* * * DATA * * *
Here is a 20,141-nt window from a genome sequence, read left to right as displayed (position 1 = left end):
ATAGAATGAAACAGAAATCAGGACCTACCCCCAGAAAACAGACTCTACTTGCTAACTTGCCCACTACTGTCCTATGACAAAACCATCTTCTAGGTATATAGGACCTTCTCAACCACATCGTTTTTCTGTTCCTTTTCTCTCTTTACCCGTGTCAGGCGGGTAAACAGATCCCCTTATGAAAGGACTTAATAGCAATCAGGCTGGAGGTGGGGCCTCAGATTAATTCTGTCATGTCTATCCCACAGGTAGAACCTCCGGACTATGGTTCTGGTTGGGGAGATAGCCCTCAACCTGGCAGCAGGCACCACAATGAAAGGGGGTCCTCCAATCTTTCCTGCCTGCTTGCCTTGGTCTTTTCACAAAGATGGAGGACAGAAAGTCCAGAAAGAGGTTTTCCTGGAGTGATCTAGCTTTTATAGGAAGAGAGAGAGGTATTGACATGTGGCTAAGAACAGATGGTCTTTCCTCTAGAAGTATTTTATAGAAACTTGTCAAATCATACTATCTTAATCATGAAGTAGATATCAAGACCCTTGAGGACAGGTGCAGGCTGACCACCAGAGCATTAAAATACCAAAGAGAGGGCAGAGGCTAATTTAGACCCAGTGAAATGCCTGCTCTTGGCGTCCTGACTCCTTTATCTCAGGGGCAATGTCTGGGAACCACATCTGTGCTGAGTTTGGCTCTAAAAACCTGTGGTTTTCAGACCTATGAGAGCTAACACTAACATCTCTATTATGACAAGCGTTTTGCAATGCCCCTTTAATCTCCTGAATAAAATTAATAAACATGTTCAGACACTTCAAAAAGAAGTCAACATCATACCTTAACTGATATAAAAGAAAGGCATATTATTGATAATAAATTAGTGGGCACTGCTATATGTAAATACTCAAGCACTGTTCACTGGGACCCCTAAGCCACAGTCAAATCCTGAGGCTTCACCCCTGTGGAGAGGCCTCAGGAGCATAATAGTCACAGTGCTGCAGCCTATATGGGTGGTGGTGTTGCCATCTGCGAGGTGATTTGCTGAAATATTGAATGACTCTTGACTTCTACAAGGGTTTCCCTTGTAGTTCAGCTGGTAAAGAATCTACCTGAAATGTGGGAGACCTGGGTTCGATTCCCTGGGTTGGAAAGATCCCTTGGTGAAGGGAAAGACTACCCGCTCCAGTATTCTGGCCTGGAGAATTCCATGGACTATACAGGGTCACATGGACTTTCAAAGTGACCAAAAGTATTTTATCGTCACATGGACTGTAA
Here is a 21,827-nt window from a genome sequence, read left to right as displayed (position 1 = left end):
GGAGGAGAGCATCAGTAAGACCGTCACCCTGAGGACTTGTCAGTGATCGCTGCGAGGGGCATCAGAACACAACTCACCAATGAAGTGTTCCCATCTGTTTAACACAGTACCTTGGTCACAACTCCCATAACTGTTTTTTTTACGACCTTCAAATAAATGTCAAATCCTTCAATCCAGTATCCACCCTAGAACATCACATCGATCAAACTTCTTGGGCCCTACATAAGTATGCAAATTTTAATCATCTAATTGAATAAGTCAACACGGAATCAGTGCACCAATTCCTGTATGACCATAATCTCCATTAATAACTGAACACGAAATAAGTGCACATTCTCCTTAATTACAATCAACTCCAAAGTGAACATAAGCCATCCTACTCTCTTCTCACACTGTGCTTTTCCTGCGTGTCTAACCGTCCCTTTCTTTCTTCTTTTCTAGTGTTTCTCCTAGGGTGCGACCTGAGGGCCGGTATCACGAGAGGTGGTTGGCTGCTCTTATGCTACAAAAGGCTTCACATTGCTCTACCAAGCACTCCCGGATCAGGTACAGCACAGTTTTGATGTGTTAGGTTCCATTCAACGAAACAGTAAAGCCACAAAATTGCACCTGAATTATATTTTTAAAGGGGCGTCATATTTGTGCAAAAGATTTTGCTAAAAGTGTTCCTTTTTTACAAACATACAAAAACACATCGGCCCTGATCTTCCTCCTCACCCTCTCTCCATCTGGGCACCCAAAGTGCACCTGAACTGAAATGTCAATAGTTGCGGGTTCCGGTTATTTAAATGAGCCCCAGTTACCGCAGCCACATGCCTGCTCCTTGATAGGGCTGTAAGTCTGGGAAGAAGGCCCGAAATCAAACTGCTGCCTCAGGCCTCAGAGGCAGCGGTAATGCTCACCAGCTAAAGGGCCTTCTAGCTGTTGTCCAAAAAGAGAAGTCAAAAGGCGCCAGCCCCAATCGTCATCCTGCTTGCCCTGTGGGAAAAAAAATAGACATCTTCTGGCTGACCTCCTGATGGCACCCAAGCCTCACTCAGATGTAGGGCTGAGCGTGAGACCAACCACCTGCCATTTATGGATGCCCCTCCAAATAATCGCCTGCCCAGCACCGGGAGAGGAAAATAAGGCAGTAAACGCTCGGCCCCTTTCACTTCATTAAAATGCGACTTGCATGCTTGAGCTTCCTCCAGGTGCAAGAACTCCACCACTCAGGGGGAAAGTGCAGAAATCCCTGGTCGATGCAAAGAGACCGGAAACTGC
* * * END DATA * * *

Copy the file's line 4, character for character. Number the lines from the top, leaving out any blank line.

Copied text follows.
GGAGGAGAGCATCAGTAAGACCGTCACCCTGAGGACTTGTCAGTGATCGCTGCGAGGGGCATCAGAACACAACTCACCAATGAAGTGTTCCCATCTGTTTAACACAGTACCTTGGTCACAACTCCCATAACTGTTTTTTTTACGACCTTCAAATAAATGTCAAATCCTTCAATCCAGTATCCACCCTAGAACATCACATCGATCAAACTTCTTGGGCCCTACATAAGTATGCAAATTTTAATCATCTAATTGAATAAGTCAACACGGAATCAGTGCACCAATTCCTGTATGACCATAATCTCCATTAATAACTGAACACGAAATAAGTGCACATTCTCCTTAATTACAATCAACTCCAAAGTGAACATAAGCCATCCTACTCTCTTCTCACACTGTGCTTTTCCTGCGTGTCTAACCGTCCCTTTCTTTCTTCTTTTCTAGTGTTTCTCCTAGGGTGCGACCTGAGGGCCGGTATCACGAGAGGTGGTTGGCTGCTCTTATGCTACAAAAGGCTTCACATTGCTCTACCAAGCACTCCCGGATCAGGTACAGCACAGTTTTGATGTGTTAGGTTCCATTCAACGAAACAGTAAAGCCACAAAATTGCACCTGAATTATATTTTTAAAGGGGCGTCATATTTGTGCAAAAGATTTTGCTAAAAGTGTTCCTTTTTTACAAACATACAAAAACACATCGGCCCTGATCTTCCTCCTCACCCTCTCTCCATCTGGGCACCCAAAGTGCACCTGAACTGAAATGTCAATAGTTGCGGGTTCCGGTTATTTAAATGAGCCCCAGTTACCGCAGCCACATGCCTGCTCCTTGATAGGGCTGTAAGTCTGGGAAGAAGGCCCGAAATCAAACTGCTGCCTCAGGCCTCAGAGGCAGCGGTAATGCTCACCAGCTAAAGGGCCTTCTAGCTGTTGTCCAAAAAGAGAAGTCAAAAGGCGCCAGCCCCAATCGTCATCCTGCTTGCCCTGTGGGAAAAAAAATAGACATCTTCTGGCTGACCTCCTGATGGCACCCAAGCCTCACTCAGATGTAGGGCTGAGCGTGAGACCAACCACCTGCCATTTATGGATGCCCCTCCAAATAATCGCCTGCCCAGCACCGGGAGAGGAAAATAAGGCAGTAAACGCTCGGCCCCTTTCACTTCATTAAAATGCGACTTGCATGCTTGAGCTTCCTCCAGGTGCAAGAACTCCACCACTCAGGGGGAAAGTGCAGAAATCCCTGGTCGATGCAAAGAGACCGGAAACTGC